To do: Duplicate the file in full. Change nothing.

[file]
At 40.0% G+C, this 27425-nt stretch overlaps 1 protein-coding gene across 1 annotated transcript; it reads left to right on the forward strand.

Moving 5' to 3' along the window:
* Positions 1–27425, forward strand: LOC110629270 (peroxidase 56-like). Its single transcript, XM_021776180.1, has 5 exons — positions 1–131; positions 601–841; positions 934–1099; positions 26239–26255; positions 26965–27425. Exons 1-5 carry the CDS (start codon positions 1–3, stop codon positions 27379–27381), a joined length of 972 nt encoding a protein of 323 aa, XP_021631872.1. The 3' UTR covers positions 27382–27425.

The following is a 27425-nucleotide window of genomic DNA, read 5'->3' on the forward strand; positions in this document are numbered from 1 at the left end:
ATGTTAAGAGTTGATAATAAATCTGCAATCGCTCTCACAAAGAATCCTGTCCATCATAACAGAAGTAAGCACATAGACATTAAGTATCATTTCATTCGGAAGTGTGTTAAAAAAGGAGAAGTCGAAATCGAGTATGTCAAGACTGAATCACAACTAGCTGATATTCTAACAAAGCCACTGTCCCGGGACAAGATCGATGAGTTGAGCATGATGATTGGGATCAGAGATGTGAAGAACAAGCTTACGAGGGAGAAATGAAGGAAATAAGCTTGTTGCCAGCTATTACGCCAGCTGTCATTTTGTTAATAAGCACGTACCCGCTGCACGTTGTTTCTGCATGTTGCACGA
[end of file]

At 40.0% G+C, this 27425-nt stretch overlaps 1 protein-coding gene across 1 annotated transcript; it reads left to right on the forward strand.

Moving 5' to 3' along the window:
* Positions 1–27425, forward strand: LOC110629270 (peroxidase 56-like). Its single transcript, XM_021776180.1, has 5 exons — positions 1–131; positions 601–841; positions 934–1099; positions 26239–26255; positions 26965–27425. Exons 1-5 carry the CDS (start codon positions 1–3, stop codon positions 27379–27381), a joined length of 972 nt encoding a protein of 323 aa, XP_021631872.1. The 3' UTR covers positions 27382–27425.

The following is a 27425-nucleotide window of genomic DNA, read 5'->3' on the forward strand; positions in this document are numbered from 1 at the left end:
ATGTTAAGAGTTGATAATAAATCTGCAATCGCTCTCACAAAGAATCCTGTCCATCATAACAGAAGTAAGCACATAGACATTAAGTATCATTTCATTCGGAAGTGTGTTAAAAAAGGAGAAGTCGAAATCGAGTATGTCAAGACTGAATCACAACTAGCTGATATTCTAACAAAGCCACTGTCCCGGGACAAGATCGATGAGTTGAGCATGATGATTGGGATCAGAGATGTGAAGAACAAGCTTACGAGGGAGAAATGAAGGAAATAAGCTTGTTGCCAGCTATTACGCCAGCTGTCATTTTGTTAATAAGCACGTACCCGCTGCACGTTGTTTCTGCATGTTGCACGA